Part of being spiritual is the realization of our inter-connection with the world, and by extension, our influence on it; through every action, every word, and even every thought, we affect everything in known and unknown ways. Coming out of a God-fearing era, in which one didn’t dare assert one’s power over the mysterious workings of the divine, this was huge. By reclaiming our power, we assumed our role as creator, or at least co-creator. And we liked it. We took to the idea of manifestation like a cat takes to a newly-emptied box. It pleased our sense of doing and gratified our need for control. After all, if we can simply choose our thoughts and direct our intention, then we can shape the world we want to live in.

We can’t stop our thoughts, the reasoning went, so we might as well learn to master them and so we willfully embraced our role as co-creator of our destiny. The idea of activating our ability to manifest tangible things, like cars and money, as well as the more elusive intangibles, like health and well-being, made us feel powerful.

I eagerly stepped onto the bandwagon.

But, then I asked, what if this, too, were but a stepping stone, a bridge, to a more exalted plateau, still? What if, all of life amounted to this one question:

Can you release even that—the need to make choices at all… can you release the need to co-create?

In other words, can you say yes to life on its own terms?

But, rather than seeing it as a denial of free will, why not look upon this gesture of renunciation, as “the ultimate act of free will?”…as the most courageous choice there is, which is to melt away, that you may move about, like two feathers on a bird, where no difference exists between your will and divine will.

Yogis have always been renunciates. And by Yogis, I mean all seekers, who have abandoned material comforts, mundane temptations and distractions in their passion to find God. So intrinsically a part of spiritual life, renunciation is considered to be the final stage of life in India’s religious traditions.

I propose that the truest gesture of renunciation is internal, rather than external, which is to say, unseen. It is implied in our courage to let go of even the pretense of control. And to the extent of our willingness and ability to do this—to truly surrender—we are Yogis without necessarily looking like Yogis…Yogis as householders…as ordinary people in ordinary surroundings, wearing ordinary clothes, doing ordinary things.

The only thing extraordinary (but doesn’t have to be extraordinary) is the degree of presence one brings to one’s life, since presence is proportional to the extent of surrender, as every wily attempt by the mind, to grasp at anything, is a step out of this moment.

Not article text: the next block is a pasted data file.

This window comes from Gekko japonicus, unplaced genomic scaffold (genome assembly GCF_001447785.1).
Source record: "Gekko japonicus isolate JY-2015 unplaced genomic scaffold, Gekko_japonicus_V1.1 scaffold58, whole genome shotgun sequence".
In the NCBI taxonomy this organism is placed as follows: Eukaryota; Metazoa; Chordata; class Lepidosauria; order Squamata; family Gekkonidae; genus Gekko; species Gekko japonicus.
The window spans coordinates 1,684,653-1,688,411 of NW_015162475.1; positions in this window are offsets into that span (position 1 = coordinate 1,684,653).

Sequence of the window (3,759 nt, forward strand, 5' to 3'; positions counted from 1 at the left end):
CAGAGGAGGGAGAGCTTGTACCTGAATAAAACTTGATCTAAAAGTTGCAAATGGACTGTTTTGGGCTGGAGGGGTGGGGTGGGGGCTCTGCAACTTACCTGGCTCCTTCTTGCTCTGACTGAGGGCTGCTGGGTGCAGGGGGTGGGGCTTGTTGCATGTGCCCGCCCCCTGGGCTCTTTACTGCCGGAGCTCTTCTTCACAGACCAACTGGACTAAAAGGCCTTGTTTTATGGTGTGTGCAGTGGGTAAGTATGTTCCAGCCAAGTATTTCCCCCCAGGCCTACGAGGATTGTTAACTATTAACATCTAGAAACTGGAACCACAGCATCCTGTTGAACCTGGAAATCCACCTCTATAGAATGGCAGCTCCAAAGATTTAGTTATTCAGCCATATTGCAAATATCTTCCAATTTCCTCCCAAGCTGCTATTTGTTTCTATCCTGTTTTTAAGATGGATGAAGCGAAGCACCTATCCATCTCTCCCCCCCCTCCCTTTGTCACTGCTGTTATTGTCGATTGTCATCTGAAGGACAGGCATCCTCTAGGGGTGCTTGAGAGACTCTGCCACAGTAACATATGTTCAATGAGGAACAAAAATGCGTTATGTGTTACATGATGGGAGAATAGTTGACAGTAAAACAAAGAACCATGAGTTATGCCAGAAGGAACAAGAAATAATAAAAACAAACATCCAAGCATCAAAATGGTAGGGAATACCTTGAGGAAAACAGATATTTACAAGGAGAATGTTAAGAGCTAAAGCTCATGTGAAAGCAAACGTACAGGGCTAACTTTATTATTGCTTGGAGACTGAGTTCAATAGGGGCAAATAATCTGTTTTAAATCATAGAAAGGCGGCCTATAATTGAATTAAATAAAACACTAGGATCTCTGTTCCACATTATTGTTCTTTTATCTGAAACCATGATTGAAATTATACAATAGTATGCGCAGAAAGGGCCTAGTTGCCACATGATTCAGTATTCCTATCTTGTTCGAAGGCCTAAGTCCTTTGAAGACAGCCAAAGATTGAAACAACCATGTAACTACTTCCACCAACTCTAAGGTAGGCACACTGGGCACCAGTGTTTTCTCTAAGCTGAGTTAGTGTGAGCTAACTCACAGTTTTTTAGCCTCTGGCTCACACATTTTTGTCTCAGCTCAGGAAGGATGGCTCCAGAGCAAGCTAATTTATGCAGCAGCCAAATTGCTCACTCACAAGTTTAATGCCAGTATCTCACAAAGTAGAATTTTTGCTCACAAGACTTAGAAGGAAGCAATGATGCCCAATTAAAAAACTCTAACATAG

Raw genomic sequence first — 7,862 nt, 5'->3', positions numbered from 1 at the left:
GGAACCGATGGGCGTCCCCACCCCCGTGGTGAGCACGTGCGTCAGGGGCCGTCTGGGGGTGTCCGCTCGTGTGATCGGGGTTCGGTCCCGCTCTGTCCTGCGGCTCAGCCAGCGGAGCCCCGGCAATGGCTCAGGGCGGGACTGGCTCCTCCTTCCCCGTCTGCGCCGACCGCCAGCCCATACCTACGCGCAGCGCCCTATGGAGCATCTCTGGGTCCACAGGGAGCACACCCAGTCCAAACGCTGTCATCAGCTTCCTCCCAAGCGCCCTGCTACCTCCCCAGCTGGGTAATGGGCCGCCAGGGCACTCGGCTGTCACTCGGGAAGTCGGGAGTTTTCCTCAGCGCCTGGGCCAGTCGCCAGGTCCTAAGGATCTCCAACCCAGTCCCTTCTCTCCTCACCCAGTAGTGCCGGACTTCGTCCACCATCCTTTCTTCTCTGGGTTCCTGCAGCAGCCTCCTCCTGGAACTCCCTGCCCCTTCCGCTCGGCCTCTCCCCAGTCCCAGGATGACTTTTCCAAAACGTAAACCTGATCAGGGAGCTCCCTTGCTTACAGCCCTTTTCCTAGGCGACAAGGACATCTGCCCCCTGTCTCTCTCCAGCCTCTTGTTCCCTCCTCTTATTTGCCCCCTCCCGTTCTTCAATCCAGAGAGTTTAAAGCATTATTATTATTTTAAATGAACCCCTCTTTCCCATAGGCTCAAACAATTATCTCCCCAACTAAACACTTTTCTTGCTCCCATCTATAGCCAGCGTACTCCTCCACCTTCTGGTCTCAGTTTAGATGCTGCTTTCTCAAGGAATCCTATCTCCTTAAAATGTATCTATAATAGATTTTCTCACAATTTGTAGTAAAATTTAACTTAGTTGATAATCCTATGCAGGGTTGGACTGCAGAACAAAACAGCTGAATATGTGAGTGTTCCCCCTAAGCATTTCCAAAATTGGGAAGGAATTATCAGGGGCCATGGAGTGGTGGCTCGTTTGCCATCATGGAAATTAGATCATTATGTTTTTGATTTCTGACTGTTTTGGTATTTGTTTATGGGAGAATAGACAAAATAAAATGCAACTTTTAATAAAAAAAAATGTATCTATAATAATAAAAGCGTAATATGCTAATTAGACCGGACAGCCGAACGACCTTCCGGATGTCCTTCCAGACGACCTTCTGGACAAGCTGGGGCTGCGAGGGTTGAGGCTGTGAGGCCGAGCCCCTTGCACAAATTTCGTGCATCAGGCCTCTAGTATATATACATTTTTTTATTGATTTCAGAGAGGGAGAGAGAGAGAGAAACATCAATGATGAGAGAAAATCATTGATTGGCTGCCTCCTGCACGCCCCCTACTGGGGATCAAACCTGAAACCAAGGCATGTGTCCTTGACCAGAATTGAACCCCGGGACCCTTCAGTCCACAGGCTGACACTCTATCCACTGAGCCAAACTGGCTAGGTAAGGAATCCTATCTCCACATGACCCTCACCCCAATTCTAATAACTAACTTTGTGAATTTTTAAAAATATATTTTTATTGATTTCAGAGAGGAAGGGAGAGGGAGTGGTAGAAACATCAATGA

I am reminded of an old Zen Koan about the man who encountered a tiger.

A man was traveling by foot, when all of a sudden, a tiger came running after him. When he reached a precipice, and could run no more, he caught hold of a wild vine and swung himself down over the edge. The tiger sniffed at him from above. Trembling, he looked down to where, far below, another tiger was waiting to eat him. As if things couldn’t get worse, he then noticed two mice, gnawing away the vine; the only thing that sustained him. It was at that very moment, that the man noticed a luscious strawberry within reach, so he ate it. How sweet it tasted!

Can we laugh at the ultimate paradox of life? The exquisite beauty that exists within and alongside the ephemeral. The moment we try to possess it, it vanishes.

Like the man hanging off the cliff, we all have the ability to “transcend” our situations and dramas, but that transcendence is discovered through the relinquishment of our perceived identities in this life, especially our role as the “doer.” More profoundly, it is expressed through our willingness to offer up thanks and laugh with the beauty and apparent absurdity of it all. But really what we’re doing is giving the whole thing over to a higher power.

And, “giving it over” isn’t to “give up,” in the ordinary sense, it’s rather, to begin to relate to a larger field of creation. Giving up, in the ordinary sense is the ego’s way of saying, in a passive-aggressive voice, “I can’t have my own way,” so I’ll act like I never wanted it, anyway.” There’s a lurking resentment there. Whereas, in the truest form of surrender, it is of the soul, rather than the ego. It is not only to identify with a larger—so large so as to be infinite—perspective, but to come into a genuine state of allowing. It’s as if the you, that you thought you knew, disappears into this infinite self. So that you are nothing, but at the same time, everything.

And this expansion occurs to the point where, even your need to figure things out, e.g., the hows & the whys, begins to fade. You just trust. It’s not that you trust any being in particular…you just trust. It’s a state of being.